Though the Playbill remarks that the setting of the show is "the present," there's no mistaking that the action of Company unfolds at the dawn of the '70s. The Stephen Sondheim-George Furth musical revolves around an outsider who observes the games that married people play. Robert (Christopher Sieber) is the only single person within his circle of friends. Sarah (Sharon Lawrence) and Harry (Scott Waara) spice up their marriage with karate and game-playing; Jenny (Anastasia Barzee) and David (Kevin Chamberlin) smoke marijuana in an effort to recapture their youth; Susan (Kathryn Blake) and Peter (John Scherer) can only be a happy couple when divorced; Joanne (Judith Light) and Larry (Richard Kline) realize that denial, animosity, and alcohol keep them together; Amy (Jean Louisa Kelly), about to marry Paul (Josh Radnor) after living with him in unwedded bliss for some time, gets last-minute jitters.
With these role models, it's certainly understandable why Robert can't commit to his lovely ex Kathy (Cady Huffman), the vacant but loveable April (Amy Pietz), or the individualistic Marta (Deborah Gibson) -- even if he is straight. But from the time that Company opened on Broadway, there's always been a pink question mark next to the name of this 35-year-old, unmarried man, who mentions that he interior designed his own apartment. Furth's script contains some additional clues to Robert's sexuality. For example, when Robert tells Peter, "If you ever leave [Susan], I want to be the first to know," who exactly is he interested in? More questions are raised by the 1995 revival script scene, included here, wherein both Peter and Robert cop to homosexual experiences and Peter professes his desire for Robert. True, Robert backs away in jovial panic -- but that behavior fits the persona of a latent homosexual. (At one point, Jenny asks Robert in reference to marriage, "Do you think, subconsciously, you're...resisting it?" It's almost as if she was about to say "gay" but decided to change gears.)
Robert's indeterminate sexuality is heightened by Sieber's sensitive performance. This can be a thankless, gutless role but Sieber infuses it with such intelligence and empathy that, for the first time, I cared about Robert's fate. Another role that sometimes falls flat is that of the darling, dim stewardess April, but the witty and endearing Amy Pietz adds delightful nuances to the character; her priceless performances climaxes with a delivery of the well-known "butterfly" speech that's both hilarious and heartbreaking. As the stoic and sloshed Joanne, Judith Light zips through the Dorothy Parker-esque "The Ladies Who Lunch" with ferocity.
It takes a comic genius to master the schizophrenic speed-singing of the number "Getting Married Today" -- someone the caliber of Madeline Kahn or Beth Howland. I did not expect a star of Yes, Dear to even get to bat with this tongue-twisting song, but Jean Louisa Kelly conquers it. At one point, she stumbled on a word; if she were an amateur, this would result in the song speeding away from her like a runaway train, but Kelly pounced right back onto the lyrics and immediately caught up with the music. Her performance during the book scenes was just as stellar.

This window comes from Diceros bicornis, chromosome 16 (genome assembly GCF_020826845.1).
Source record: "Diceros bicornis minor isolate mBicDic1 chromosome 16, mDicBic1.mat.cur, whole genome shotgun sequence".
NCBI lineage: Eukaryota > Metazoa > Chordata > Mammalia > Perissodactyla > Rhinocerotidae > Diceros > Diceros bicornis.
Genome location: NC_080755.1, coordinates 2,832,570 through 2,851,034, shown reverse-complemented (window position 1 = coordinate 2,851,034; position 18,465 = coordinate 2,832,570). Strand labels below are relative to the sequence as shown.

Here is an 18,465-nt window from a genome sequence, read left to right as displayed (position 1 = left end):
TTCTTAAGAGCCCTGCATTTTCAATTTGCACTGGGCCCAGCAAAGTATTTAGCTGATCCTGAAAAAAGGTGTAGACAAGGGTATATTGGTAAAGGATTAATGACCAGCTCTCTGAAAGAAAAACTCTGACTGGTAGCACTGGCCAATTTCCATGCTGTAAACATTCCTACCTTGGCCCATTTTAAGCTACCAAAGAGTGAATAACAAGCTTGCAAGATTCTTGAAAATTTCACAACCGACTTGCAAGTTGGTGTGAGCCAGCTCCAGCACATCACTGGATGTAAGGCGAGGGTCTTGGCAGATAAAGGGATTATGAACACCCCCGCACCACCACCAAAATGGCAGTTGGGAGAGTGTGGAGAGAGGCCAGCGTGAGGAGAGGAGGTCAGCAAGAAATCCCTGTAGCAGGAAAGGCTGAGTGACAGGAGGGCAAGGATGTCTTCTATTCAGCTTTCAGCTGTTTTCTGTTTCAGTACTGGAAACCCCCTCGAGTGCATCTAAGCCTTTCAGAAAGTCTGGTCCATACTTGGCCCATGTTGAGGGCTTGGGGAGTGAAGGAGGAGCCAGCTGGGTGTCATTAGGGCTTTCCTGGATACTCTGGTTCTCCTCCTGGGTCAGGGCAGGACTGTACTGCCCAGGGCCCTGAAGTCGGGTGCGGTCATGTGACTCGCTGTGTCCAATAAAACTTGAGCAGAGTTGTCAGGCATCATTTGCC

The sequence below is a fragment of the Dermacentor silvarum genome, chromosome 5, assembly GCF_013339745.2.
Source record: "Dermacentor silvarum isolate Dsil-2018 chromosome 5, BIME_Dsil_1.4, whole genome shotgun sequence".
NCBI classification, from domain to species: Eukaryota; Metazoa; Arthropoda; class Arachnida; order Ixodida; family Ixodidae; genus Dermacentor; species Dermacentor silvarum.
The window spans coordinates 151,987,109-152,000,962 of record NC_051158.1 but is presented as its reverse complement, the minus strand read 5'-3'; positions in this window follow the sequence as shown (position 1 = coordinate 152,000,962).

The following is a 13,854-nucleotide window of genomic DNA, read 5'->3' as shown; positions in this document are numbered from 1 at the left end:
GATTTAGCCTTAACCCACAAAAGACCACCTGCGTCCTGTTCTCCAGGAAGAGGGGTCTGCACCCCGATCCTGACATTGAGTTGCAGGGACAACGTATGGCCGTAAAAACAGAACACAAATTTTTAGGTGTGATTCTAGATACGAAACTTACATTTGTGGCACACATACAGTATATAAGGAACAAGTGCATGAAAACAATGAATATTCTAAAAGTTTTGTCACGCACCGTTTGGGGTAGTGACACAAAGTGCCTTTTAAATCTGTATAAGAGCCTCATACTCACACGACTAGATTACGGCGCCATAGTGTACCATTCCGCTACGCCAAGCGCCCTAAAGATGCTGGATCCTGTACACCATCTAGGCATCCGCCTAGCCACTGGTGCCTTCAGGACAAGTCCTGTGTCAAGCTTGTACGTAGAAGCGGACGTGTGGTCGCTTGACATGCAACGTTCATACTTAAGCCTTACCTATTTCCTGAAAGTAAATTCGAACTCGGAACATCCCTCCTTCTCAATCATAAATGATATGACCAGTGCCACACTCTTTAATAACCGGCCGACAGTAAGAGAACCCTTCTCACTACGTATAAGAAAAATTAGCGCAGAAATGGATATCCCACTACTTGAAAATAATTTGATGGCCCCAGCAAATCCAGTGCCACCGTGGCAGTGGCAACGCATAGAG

The only weak link in the cast is Deborah Gibson. "Another Hundred People" may be the best song ever written about isolation and alienation in modern society, but Gibson sings it with a detached air; because she steps away from the meaning of the lyrics, her ensuing scene with Bobby loses many of its layers. As for the rest of the Company company, it's obvious from the opening number on that they adore being in this show together. Playing characters absorbed in a slew of compulsions -- alcohol, pot, cigarettes, sex, food, and so on -- they invite the audience into their world instead of pushing us away.
The show is dated in some respects; the episodic nature of the script was revolutionary 33 years ago but now that structure seems jagged. Both the score and book of Company scream "1971!" so director David Lee's inconsistent attempts at modernization -- such as having some of the characters use cell phones -- are as apropos as setting a Great Depression drama in 1980s Tibet. Bradley Kaye's set design sets the tone of the pre-disco era with cool blues, grays, and browns, plus Japanese-style walls. Disappointingly, the choreography of Broadway veteran Kay Cole (A Chorus Line) is weak. Company is not a major dance show, so Kathy's solo number "Tick-Tock" -- here performed by Tony-winner Cady Huffman (The Producers) -- has to be a show-stopper. Unfortunately, it never really takes off in this production because Cole has given Huffman little to do.